Instructions on how to use the tool can be found in the Water Sector Cybersecurity Risk Management Guidance from the American Water Works Association. This document also includes cross-references with NIST standards and the NIST Cyber Security Framework (CSF) meant to help water and wastewater utilities with AWIA §2013 compliance. Notably, the NIST CSF specifically calls for monitoring of firmware integrity in IT and OT systems, which is a capability that many organizations rely on Eclypsium to assist with.

General Cybersecurity Security Controls Eclypsium Helps With
Vulnerability Management – Finding and mitigating vulnerabilities is a cornerstone of any security practice. This requirement is even more pronounced in water systems which rely on a complex mix of IT, OT, and IoT assets. In many cases, these devices may rely exclusively on firmware or other integrated code, making it all the more important to identify vulnerabilities or misconfigurations at the firmware level.
Device Security – Organizations will need to establish and maintain an up-to-date inventory of all assets with an IP address. This specifically includes maintaining a record of all configurations and code down to the firmware level of the asset. Tools such as Eclypsium can automate these assessments even down to the firmware within individual components within an asset, alerting staff to any vulnerabilities or misconfigurations that could be the device at risk.
Supply Chain Security – This section calls out the need to “include cybersecurity as a criterion when procuring assets and services.” Once again, Eclypsium can automate these tasks by providing an automated security assessment of prospective vendor devices. In addition to revealing vulnerabilities or other weaknesses, Eclypsium can verify that each asset conforms to vendor-supplied software bill of materials (SBOMs), and to verify the integrity of each asset to ensure it has not been tampered with or modified in the supply chain.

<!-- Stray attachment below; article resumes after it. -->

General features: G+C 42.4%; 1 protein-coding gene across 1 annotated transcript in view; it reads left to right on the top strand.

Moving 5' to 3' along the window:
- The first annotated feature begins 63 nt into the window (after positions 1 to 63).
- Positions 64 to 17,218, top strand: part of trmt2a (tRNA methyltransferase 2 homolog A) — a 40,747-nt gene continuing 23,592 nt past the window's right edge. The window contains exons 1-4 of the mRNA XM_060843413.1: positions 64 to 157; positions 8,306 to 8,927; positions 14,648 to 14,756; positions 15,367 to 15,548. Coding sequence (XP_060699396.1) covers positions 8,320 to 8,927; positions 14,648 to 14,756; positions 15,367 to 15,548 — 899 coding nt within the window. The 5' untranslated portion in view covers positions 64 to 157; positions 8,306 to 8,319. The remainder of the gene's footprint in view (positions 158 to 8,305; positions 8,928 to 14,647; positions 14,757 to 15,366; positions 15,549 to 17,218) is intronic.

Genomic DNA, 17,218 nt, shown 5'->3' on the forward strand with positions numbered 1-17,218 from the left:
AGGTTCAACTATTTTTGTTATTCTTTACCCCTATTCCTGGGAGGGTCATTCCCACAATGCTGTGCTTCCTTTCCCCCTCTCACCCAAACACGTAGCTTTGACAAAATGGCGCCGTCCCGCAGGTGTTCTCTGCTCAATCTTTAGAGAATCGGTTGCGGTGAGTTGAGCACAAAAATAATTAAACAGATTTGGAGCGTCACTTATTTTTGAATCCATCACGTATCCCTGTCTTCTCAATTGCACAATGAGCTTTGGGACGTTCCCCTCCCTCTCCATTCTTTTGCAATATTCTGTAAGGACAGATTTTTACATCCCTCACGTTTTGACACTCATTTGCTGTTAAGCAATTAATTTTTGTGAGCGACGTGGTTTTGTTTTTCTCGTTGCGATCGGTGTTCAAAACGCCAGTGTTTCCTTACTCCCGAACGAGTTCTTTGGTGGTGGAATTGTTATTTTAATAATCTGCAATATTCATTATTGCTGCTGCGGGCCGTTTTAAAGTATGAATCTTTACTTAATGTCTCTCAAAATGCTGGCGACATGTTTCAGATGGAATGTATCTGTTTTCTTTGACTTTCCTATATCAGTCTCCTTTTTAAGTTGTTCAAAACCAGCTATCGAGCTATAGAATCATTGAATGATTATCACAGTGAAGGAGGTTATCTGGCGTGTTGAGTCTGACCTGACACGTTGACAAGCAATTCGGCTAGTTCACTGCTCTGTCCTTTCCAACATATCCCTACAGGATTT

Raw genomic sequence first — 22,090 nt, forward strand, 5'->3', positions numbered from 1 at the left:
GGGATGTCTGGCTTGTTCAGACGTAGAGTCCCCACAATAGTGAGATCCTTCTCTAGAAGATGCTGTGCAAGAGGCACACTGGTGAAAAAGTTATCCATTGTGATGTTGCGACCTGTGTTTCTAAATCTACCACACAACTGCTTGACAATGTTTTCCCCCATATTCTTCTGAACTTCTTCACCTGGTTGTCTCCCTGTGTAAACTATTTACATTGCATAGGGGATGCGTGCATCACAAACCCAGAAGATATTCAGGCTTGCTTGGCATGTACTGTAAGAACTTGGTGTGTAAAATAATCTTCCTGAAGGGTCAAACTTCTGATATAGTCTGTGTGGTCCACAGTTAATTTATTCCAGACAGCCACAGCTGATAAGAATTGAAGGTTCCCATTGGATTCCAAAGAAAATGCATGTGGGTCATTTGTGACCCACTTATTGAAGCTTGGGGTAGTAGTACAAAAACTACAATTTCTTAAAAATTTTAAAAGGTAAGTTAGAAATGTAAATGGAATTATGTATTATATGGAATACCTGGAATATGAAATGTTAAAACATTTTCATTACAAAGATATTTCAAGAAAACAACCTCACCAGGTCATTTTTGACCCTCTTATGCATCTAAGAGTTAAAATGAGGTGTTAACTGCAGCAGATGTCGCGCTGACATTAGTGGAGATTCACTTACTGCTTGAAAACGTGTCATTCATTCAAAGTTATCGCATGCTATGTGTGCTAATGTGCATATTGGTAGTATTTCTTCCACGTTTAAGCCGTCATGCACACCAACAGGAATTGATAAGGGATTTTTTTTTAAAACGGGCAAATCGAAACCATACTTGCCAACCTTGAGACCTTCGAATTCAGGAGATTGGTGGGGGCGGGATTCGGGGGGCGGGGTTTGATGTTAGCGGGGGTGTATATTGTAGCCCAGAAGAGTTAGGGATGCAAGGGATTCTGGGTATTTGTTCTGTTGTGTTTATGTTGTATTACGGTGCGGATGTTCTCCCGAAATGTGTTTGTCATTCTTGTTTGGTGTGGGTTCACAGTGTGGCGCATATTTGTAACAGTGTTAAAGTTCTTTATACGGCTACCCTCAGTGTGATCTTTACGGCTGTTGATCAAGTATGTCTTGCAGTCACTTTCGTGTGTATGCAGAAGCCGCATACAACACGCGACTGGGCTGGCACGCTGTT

Key Take-Aways

It is important to note that this enhanced focus on cybersecurity is not unique to the EPA or public water systems. Nation-state adversaries have increasingly targeted a wide range of critical infrastructure and services in the United States, which in turn, has forced federal agencies to step up their level of oversight. For example, to protect the power grid, NERC has enhanced its Critical Infrastructure Protection or CIP, the Department of Health and Human Services (HHS) has published enhanced Acceptable Risk Safeguards (ARS) to protect medical data, and the FBI’s Criminal Justice Information Services have stepped up requirements and auditing for law enforcement agencies that use FBI data.

And when it comes to critical infrastructure such as power and water, the greatest risk is that adversaries would be able to disrupt or contaminate services. This is precisely why there is such a renewed focus on device-level and firmware security. By corrupting firmware, attackers can completely disable devices in ways that are extremely hard to recover from if at all. Attackers have already demonstrated the ability to “brick” servers and laptops by corrupting firmware, however the stakes are greatly magnified if and when those techniques are applied to critical infrastructure or the systems that support them. 

This is why organizations simply must be able to assess their critical assets at all levels including all supply chain code and components. Staff must be able to consistently audit the posture and verify the integrity of each device. Eclypsium’s Supply Chain Security Platform specializes in these tasks, and can turn highly technical audits into simple automated scans. 

To learn more, we encourage you to schedule a demo with the Eclypsium team or review any of the following resources: